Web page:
From the Publisher
Named one of the best books of the year by:
Barnes & Noble
The Wall Street Journal
The New York Public Library
“This novel is a harrowing, haunting reminder of what it means to be human—and how hope might be kindled in the midst of oppression and fear.” —The Washington Post
“[An Ember in the Ashes] thrusts its readers into a world marred by violence and oppression, yet does so with simple prose that can offer moments of loveliness in its clarity. This complexity makes Ember a worthy novel—and one as brave as its characters.” —The New York Times Book Review
“Sabaa Tahir spins a captivating, heart-pounding fantasy.” —Us Weekly
“An Ember in the Ashes mixes The Hunger Games with Game of Thrones...and adds a dash of Romeo and Juliet.” —The Hollywood Reporter
“Blew me away...This book is dark, complex, vivid, and romantic—expect to be completely transported.” —MTV.com
“Fast-paced, well-structured and full of twists and turns, An Ember in the Ashes is an evocative debut that has left me invested in knowing what happens next.” —NPR
“Once you get caught up in the story, it’s addictive, and there’s no way you can put it down before you figure out what happens to the characters you have fallen for over the course of the 400 some-odd pages. So I didn’t.” —Bustle
“One thing I can say for sure: this is a page-turner. There comes a moment when it's impossible to put it down. Sabaa Tahir is a strong writer, but most of all, she's a great storyteller.” —The Huffington Post
“This epic fantasy set in the Martial Empire has it all: danger and violence, secrets and lies, strong characters and forbidden romance and a touch of the supernatural.” —The Atlanta Journal-Constitution
“A setting inspired by ancient Rome; a fierce battle for freedom in the face of tyranny; and a villain who makes Cersei Lannister and Dolores Umbridge look like a pair of pathetic amateurs...An Ember in the Ashes is at the top of our must-read list for 2015.” —MTV.com
“Be prepared to be blown away by this fantasy-thriller-adventure.” —Girls’ Life
“An Ember in the Ashes is a book that's too good to put down.” —RedEye
“Perfect for fans of Maggie Stiefvater's The Scorpio Races or Sarah Maas's Throne of Glass series…The book is already set to be a film, which will be EPIC!” —TeenVogue.com
* “Tahir’s deft, polished debut alternates between two very different perspectives on the same brutal world, deepening both in the contrast. In a tale brimming with political intrigue and haunted by supernatural forces, the true tension comes from watching Elias and Laia struggle to decide where their loyalties lie.” —Publishers Weekly, starred review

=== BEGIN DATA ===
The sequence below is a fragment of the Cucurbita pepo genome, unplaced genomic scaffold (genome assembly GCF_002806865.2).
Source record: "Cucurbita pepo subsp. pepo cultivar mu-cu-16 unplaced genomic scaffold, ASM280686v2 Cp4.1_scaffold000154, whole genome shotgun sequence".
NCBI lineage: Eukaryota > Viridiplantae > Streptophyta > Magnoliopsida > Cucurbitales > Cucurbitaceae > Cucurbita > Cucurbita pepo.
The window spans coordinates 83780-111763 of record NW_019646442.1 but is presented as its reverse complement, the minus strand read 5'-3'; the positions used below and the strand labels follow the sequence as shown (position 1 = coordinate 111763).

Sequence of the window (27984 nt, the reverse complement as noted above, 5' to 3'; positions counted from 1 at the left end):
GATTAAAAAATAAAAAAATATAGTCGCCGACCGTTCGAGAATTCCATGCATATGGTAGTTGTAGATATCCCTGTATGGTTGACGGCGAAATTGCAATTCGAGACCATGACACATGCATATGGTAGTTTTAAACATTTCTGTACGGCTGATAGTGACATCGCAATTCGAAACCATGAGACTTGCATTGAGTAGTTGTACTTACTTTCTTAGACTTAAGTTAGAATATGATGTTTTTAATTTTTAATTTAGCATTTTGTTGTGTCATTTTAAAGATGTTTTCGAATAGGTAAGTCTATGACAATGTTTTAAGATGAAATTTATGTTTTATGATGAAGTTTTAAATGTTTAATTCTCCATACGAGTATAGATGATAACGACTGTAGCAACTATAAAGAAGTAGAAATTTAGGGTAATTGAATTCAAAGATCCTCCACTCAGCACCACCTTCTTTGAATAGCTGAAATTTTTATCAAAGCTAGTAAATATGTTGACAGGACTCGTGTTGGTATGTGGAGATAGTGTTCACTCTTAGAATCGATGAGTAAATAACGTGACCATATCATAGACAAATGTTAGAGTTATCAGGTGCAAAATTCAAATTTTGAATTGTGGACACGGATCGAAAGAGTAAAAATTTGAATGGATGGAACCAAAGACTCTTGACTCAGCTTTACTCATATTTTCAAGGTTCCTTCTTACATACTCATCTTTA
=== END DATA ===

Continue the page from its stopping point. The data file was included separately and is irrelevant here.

“Tahir’s world-building is wonderfully detailed and the setting is an unusual one for fantasy novels. All of her characters, even minor ones, are fully realized....For fans of Game of Thrones and of Melina Marchetta’s Finnikin of the Rock.” —School Library Journal
“An original, well-constructed fantasy world...truly engaging.” —Kirkus Reviews
“An epic fantasy debut about an orphan fighting for her family and a soldier fighting for his freedom. It’s a story that’s literally burning to be told.” —Hypable.com
“First-time novelist Tahir has written an ambitious sword-and-sand adventure story that is notable for its suspense and scope.” —Booklist
“Here's one of the year's most anticipated young-adult debuts.” —io9.com
“I was so engrossed with this book that I missed a connecting flight. If that doesn’t convince you to read An Ember in the Ashes, I don’t know what will. An explosive, heartbreaking, epic debut that will keep you glued to the pages. I hope the world’s ready for Sabaa Tahir.” —Marie Lu, New York Times bestselling author of Legend
“With An Ember in the Ashes, Sabaa Tahir shows us light in the darkness, hope in a world of despair, and the human spirit reaching for greatness in difficult times.” —#1 New York Times bestselling author Brandon Sanderson
“An Ember in the Ashes is a spectacular page turner that asks readers to consider how far they’d go to save the ones they love. Sabaa Tahir is the next superstar in young adult fiction and her debut is as cinematic as Gladiator and as high-stakes as Game of Thrones.”—Holly Goldberg Sloan, New York Times bestselling author of Counting by 7s
“A heart-pounding story of love and loss, with the most original world-building I’ve read all year. Deeply felt and deeply moving, I could not put it down.” —Margaret Stohl, New York Times bestselling co-author of Beautiful Creatures
“This electric debut is a pulse-pounding action-packed Romeo and Juliet story in a richly imagined world with a great twist and heroic characters you’ll root for and won’t stop thinking about.” —Melissa de la Cruz, New York Times bestselling author of Frozen and The Ring and the Crown
From the Hardcover edition.
The New York Times Book Review - Marie Rutkoski
Tahir's exploration of the many ways in which we fall prey to one another, and to ourselves, strengthens the fiber of this action-driven book…There's a duality at work in An Ember in the Ashes: The novel thrusts its readers into a world marred by violence and oppression, yet does so with simple prose that can offer moments of loveliness in its clarity. This complexity makes Ember a worthy noveland one as brave as its characters.